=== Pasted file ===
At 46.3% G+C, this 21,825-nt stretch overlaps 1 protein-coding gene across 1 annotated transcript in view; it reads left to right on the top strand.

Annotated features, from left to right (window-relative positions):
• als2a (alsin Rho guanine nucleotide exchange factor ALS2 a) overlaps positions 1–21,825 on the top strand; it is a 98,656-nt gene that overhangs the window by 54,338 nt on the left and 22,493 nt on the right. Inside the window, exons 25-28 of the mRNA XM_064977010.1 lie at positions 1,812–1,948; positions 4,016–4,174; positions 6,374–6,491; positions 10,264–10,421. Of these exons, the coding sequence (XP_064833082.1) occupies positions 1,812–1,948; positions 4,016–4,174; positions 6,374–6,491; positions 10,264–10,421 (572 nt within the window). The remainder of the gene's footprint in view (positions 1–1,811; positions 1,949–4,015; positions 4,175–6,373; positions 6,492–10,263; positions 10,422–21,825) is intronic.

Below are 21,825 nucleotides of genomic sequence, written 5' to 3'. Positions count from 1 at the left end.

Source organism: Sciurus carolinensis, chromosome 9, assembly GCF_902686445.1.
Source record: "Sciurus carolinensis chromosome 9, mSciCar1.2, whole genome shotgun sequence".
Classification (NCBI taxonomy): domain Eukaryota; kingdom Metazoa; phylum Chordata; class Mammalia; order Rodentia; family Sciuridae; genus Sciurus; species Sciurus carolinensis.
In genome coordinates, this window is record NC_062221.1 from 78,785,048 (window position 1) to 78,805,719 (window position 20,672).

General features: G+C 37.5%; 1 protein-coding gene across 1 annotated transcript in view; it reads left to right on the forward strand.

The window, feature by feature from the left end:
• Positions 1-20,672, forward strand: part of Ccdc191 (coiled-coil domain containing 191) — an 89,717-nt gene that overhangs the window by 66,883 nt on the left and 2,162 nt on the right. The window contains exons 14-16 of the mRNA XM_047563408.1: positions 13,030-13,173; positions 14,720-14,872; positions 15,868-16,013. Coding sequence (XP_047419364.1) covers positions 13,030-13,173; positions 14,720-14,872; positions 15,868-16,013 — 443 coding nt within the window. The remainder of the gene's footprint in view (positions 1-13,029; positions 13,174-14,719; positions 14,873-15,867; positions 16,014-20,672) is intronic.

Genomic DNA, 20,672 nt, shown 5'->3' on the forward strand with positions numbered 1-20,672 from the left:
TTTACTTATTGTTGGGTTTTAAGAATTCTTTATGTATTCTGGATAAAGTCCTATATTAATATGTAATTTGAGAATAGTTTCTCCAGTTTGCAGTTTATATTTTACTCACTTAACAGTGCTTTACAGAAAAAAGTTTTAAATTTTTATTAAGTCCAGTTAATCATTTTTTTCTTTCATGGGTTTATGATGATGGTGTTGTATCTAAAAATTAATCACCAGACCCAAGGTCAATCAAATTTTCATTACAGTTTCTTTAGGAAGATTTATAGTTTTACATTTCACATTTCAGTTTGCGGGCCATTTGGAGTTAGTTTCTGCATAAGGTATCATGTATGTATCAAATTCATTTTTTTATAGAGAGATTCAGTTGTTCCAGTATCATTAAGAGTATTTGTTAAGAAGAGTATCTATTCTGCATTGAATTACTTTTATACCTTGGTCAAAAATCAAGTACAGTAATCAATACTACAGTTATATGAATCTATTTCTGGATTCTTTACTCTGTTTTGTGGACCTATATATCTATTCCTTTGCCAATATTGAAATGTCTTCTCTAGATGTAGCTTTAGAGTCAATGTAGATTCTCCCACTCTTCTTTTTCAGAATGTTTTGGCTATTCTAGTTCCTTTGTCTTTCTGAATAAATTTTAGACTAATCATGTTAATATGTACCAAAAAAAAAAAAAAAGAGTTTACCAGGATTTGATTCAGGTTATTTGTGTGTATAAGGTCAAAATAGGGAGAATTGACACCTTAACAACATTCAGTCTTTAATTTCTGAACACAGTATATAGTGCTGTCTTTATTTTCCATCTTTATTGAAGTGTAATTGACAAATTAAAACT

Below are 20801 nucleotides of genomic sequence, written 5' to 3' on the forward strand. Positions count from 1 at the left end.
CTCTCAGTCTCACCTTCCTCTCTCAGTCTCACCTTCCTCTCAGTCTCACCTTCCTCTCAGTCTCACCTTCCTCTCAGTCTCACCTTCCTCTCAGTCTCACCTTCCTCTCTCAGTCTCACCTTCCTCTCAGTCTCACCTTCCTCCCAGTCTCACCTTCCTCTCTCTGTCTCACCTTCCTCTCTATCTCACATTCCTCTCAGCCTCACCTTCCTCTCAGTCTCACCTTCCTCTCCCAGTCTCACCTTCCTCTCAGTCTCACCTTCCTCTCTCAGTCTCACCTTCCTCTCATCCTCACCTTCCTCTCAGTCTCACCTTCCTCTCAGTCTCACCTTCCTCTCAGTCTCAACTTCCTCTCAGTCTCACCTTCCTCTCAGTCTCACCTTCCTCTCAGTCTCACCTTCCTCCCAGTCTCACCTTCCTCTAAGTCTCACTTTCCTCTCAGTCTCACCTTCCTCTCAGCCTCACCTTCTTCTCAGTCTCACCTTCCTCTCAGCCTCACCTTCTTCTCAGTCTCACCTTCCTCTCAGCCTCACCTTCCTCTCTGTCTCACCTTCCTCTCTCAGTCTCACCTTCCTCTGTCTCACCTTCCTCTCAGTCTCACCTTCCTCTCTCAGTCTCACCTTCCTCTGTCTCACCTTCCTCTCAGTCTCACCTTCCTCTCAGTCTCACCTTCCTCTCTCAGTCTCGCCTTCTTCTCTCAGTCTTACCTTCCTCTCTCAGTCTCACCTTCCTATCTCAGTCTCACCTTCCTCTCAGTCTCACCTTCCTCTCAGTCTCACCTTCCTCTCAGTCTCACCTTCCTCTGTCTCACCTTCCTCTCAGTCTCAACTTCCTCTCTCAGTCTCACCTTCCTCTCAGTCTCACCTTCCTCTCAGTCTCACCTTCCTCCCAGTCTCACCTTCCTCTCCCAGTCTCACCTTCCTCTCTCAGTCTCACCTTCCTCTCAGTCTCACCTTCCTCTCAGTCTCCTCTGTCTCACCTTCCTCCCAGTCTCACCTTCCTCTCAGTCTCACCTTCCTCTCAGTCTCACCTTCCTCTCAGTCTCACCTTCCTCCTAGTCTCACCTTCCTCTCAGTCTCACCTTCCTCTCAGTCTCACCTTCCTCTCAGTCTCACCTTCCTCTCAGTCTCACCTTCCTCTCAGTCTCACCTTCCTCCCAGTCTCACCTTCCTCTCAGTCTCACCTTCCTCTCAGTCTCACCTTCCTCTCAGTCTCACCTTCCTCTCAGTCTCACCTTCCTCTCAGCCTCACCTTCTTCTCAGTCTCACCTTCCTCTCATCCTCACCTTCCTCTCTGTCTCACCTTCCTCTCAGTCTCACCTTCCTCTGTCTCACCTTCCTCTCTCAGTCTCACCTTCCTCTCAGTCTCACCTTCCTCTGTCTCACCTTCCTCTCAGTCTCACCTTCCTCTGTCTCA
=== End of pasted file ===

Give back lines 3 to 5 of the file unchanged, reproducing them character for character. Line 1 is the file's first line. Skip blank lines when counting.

• als2a (alsin Rho guanine nucleotide exchange factor ALS2 a) overlaps positions 1–21,825 on the top strand; it is a 98,656-nt gene that overhangs the window by 54,338 nt on the left and 22,493 nt on the right. Inside the window, exons 25-28 of the mRNA XM_064977010.1 lie at positions 1,812–1,948; positions 4,016–4,174; positions 6,374–6,491; positions 10,264–10,421. Of these exons, the coding sequence (XP_064833082.1) occupies positions 1,812–1,948; positions 4,016–4,174; positions 6,374–6,491; positions 10,264–10,421 (572 nt within the window). The remainder of the gene's footprint in view (positions 1–1,811; positions 1,949–4,015; positions 4,175–6,373; positions 6,492–10,263; positions 10,422–21,825) is intronic.

Below are 21,825 nucleotides of genomic sequence, written 5' to 3'. Positions count from 1 at the left end.

Source organism: Sciurus carolinensis, chromosome 9, assembly GCF_902686445.1.